Page last updated at 17:16 GMT, Tuesday, 23 December 2008

Husband's home death after battle

Peter Rees, Siaron West and their daughter Catrin
The couple had Christmas early with their daughter Catrin

A doctor who successfully fought for her terminally ill husband to die at home says he passed away peacefully days after celebrating Christmas early.

Siaron West was speaking two days after Pete Rees, 36, who had multiple sclerosis, died.

Mr Rees died at their Cardiff home with his wife and daughter Catrin, eight, at his side after a long illness.

Dr West said she was glad she had been able to grant her husband his final wish to be cared for and die at home.

"It was particularly the ending he wanted, all the way along he said he wanted to stay at home.

"I'd promised that I'd do that," said Dr West, 37.

The three opened Christmas presents together last week, putting a tree up in Mr Rees's room and fairy lights around his bed.

"Catrin decided that on Monday he had to open his Christmas presents and you know all along he had communicated that this was what he wanted, to be at home and he actually said he wanted to live long enough for Catrin to remember him."

Mr Rees died on Sunday with his family at his side.

"He wanted to be with me and Catrin, and there's a bit of me feels quite proud that I was able to keep that promise to him. And that gives me a bit of comfort now."

Mr Rees was diagnosed with primary progressive multiple sclerosis in 1995 and his wife said he had been "fairly ill" for about seven years.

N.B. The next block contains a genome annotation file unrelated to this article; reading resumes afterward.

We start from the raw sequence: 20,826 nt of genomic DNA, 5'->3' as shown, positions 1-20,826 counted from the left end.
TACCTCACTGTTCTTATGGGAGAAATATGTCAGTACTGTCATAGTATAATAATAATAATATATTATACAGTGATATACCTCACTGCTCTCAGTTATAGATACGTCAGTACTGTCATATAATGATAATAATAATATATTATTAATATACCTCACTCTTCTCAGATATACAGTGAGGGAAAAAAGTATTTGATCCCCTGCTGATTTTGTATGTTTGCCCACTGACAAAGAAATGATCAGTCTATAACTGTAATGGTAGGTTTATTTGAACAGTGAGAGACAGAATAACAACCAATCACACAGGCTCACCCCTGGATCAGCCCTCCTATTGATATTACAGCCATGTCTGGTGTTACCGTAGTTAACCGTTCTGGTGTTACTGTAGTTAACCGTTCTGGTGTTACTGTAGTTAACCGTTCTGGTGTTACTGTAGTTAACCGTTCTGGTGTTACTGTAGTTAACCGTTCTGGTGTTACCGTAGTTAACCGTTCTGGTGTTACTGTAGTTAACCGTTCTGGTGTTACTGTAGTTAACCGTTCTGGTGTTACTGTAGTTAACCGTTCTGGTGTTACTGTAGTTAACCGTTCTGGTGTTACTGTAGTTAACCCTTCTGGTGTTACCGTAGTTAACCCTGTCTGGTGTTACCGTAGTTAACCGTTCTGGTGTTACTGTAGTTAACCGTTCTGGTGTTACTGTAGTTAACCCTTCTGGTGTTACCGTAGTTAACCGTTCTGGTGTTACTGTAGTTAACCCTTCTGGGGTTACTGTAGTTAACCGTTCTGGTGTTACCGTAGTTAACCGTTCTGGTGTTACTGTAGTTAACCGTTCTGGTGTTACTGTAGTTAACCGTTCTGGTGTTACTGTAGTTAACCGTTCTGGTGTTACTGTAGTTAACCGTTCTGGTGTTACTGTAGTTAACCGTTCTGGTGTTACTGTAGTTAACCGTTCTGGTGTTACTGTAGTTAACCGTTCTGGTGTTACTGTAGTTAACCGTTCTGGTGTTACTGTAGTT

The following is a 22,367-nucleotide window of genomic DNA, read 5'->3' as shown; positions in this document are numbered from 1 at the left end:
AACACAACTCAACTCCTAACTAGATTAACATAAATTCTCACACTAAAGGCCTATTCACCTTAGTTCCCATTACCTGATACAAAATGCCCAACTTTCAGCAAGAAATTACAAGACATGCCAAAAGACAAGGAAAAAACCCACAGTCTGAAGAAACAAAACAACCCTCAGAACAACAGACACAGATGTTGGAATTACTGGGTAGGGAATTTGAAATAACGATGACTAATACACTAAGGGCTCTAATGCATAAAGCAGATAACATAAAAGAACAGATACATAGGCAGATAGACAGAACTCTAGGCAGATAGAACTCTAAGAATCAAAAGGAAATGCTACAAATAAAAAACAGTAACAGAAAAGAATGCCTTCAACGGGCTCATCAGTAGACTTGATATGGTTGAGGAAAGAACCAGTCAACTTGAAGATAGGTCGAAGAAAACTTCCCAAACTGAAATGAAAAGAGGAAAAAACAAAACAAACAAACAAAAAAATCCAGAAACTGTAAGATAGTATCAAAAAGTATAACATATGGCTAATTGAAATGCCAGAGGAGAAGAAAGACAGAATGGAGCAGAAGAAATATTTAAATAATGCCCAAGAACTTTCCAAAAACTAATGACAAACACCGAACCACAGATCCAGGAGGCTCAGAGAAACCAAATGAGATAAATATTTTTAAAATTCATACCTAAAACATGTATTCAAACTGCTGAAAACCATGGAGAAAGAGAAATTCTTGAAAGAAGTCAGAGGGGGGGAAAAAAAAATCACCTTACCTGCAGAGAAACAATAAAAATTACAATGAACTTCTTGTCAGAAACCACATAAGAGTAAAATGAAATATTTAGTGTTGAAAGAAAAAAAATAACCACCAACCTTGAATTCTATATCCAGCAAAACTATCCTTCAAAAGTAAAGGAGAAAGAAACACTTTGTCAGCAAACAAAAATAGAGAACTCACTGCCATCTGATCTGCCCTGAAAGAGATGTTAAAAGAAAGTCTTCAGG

Following the death of her husband Pete Rees, Siaron West, a GP, tells how she successfully fought for him to be allowed to die at home.

The GP had spent the past 18 months in a battle involving social services and the NHS to allow her to care for her husband at their home and not in a nursing home.

Earlier this year her local health board agreed to take over the care package which allowed her to continue caring for her husband at their home.

She said it had allowed him to form a very special bond with their young daughter.

"I would say only in the last six months or so has she really really expressed much more how much she loved him.

"So, you know, hours spent watching things like Only Fools and Horses and Blackadder where they were both laughing at things just gave them that joint shared experience that they could never have had if we'd just been visiting him in a nursing home."

For Pete and for me having choices meant that you felt in control of what is otherwise a horribly out-of-control situation
Siaron West

But Dr West also said she hoped their fight would pave the way for others in a similar situation, although she said what she had gone through had been "harrowing".

She said: "This is the first time that a local health board has agreed to directly take over a care package that was organised by social services."

The GP said she believed it was very important that the terminally-ill have choice in how they are looked after.

"Because it gives them dignity, it recognises the fact they are a human being with choices.

"For Pete and for me having choices meant that you felt in control of what is otherwise a horribly out-of-control situation.

"Pete knew all the way through that there was no way he was going into hospital and so I think that made it a lot easier for him because he knew that there was no way I would break that promise."

The GP said she hoped their battle for home care for her husband would help others "because it would be lovely to think that we hadn't gone through this just for ourselves."

"I would like to think that other people could look at our story and learn from it and realise that if you fight hard enough - and hopefully they won't have to fight quite as hard as we have - then you can make things better for your loved one."

Mr Rees's funeral is expected to take place in January.

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